Several years ago, one of my friends authored a book and a few months after it was released, I asked her how many books had been sold. She replied: “Well, the publisher made enough to cover the cost of my advance.“ In other words, the book hadn’t made a profit. It wasn’t until I wrote a book that I appreciated just how awkward it feels to get the “how many books have you sold” question. It’s like being asked about your salary, your weight, or why you aren’t having a drink at the party. For better or worse, the answer…
It was my junior year of college and I didn’t have the money I needed to pay off my tuition for the fall semester. I was a couple hundred dollars short and there was no Plan B. Believe it or not, I had no student loans. I was fortunate enough to have a scholarship that covered half of my tuition. And thanks to going to a state university, the bill was low enough that I could make the payments by working 25 hours a week as an errand runner at the hospital. Somehow, though, I hadn’t saved enough money to…
I was a poor law student living on $300 a month, and as soon as I saw the police cars down the road, I instinctively put my foot on the break. I couldn’t afford a ticket. It was just a police checkpoint though. I slowed down, stopped beside the officer, and handed him my driver’s license. He furrowed his brow.
My seven-month-old nephew Canaan was dying and nobody knew it, including his doctor, who had misdiagnosed his digestive issues. The real issue was Hirschsprung’s disease, one of the leading causes of death for kids like Canaan, who has Down Syndrome.
Today is the 15th birthday of a young man named Canaan Rogers. This birthday was not supposed to happen. When Canaan, my nephew, was seven months old, he nearly died because of a doctor’s misdiagnosis of a serious illness. By the time the doctors figured out what was really going on, it was too late. Canaan was all but gone.
I stared at the TV and fought back tears while watching a CBS news interview with American missionaries Gracia and Martin Burnham, who were haggard, filthy, and appeared to be disoriented. The couple, who were missionaries in the Philippines, decided to spend one night at a resort to celebrate their 18th wedding anniversary. But that night they were kidnapped by terrorists, and a year later, they were being dragged through the Philippine jungle. One of their fellow hostages had been beheaded.
Seven years ago, I was having a conversation at a birthday party when I suddenly felt like I was in a dream. My voice felt far off, the room looked two-dimensional, and I couldn’t get my eyes to focus. Fifteen seconds later it stopped, but that episode was only the beginning. I started having a variety of other bizarre experiences. Sometimes it seemed like I was watching a scratched DVD — other times I would lose my words mid-sentence or forget how to type.
One day last year, I was in a little convenience store in downtown D.C., where I quickly grabbed a drink and headed to the cash register. Three ladies were working, and when I looked at the youngest of the three (in the center of the photo) a simple phrase came into my head and seemed like it was just for her: Don’t settle for less.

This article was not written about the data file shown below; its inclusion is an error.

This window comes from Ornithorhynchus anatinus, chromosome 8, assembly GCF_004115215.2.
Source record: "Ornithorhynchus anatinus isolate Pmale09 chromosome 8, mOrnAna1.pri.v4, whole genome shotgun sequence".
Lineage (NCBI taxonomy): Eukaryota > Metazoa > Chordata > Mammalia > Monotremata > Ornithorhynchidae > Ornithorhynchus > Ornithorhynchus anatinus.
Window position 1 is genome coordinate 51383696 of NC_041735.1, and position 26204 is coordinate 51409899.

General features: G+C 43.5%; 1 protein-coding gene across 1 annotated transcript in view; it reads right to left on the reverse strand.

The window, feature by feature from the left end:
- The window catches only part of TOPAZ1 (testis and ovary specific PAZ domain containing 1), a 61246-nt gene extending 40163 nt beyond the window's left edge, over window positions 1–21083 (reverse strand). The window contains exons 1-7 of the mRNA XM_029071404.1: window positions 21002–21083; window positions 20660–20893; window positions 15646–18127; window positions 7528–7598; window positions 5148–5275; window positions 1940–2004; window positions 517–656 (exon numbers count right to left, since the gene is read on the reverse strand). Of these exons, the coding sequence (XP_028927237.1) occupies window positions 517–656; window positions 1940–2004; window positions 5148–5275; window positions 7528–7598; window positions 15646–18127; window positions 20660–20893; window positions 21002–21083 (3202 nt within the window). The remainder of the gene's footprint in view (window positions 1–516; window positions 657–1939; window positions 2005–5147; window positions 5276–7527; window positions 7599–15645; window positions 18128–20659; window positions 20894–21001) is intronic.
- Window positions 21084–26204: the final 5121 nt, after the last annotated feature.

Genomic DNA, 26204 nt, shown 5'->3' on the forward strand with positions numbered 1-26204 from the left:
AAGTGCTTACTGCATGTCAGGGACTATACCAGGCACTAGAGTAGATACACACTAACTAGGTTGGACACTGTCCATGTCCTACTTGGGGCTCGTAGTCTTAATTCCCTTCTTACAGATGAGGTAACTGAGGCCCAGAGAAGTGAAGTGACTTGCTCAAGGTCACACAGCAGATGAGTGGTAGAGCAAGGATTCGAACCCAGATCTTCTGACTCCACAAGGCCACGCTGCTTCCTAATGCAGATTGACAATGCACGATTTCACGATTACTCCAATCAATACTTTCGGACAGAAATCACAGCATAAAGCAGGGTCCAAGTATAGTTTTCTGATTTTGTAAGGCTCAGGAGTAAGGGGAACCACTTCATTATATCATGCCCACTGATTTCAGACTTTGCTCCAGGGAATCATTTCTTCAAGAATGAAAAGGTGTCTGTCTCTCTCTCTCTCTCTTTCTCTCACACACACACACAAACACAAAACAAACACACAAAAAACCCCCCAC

When I was little, our family hit hard times and we didn’t even have money for groceries. I was just five years old, so I wasn’t sure what was going on — all I knew was that the cabinets were empty.
In 2009, I was at a friend’s birthday party when my vision suddenly became distorted. I could hear and see everyone, but it felt like I was in a dream. About 15 seconds later, I came out of it. I walked over to my friend, who’s a doctor, and tried to describe what happened. “Maybe you’ve got superpowers,” he said, and we both chuckled. Soon thereafter, I stopped chuckling.
This morning, my daughters and I were talking about the birth of Jesus, and I was trying to think of a way to capture the wonder of it. I mean, it’s one thing to say “God became a man” – but I wanted them to get it, to grasp how bizarre it was that the God of the universe humbled Himself and moved into the body of a vulnerable baby boy.
The other day, I arrived at the bus stop where four ladies were indiscriminately passing out New Testament Bibles. When one of the ladies offered me a Bible, I tried to decline. But she was insistent, so I tried to change the subject.
The other day, my family and I were driving down the highway when a massive flock of birds rose from a lake and flew over the car, endlessly blanketing the early evening sky.
Christmas of 2002 was rough for me. I was in law school, and unlike many other students, I had taken out the absolute minimum amount of loans to avoid years of indebtedness after graduation. I was eventually grateful for that, but in the middle of my second semester, I was literally pulling together change to pay for groceries.
The other day, I had a phone conversation with a priest who serves an extremely impoverished population. He also has a ministry in which he teaches people how to be more aware of themselves and God during their daily lives. The way we ended up on the phone is so random that it’s not even worth it to explain, but what stood out to me was how joyful, sharp, and engaged he was – especially as he talked about the Holy Spirit. I admire people who can concretely talk about the Holy Spirit; because although He feels closer than my skin sometimes, at other…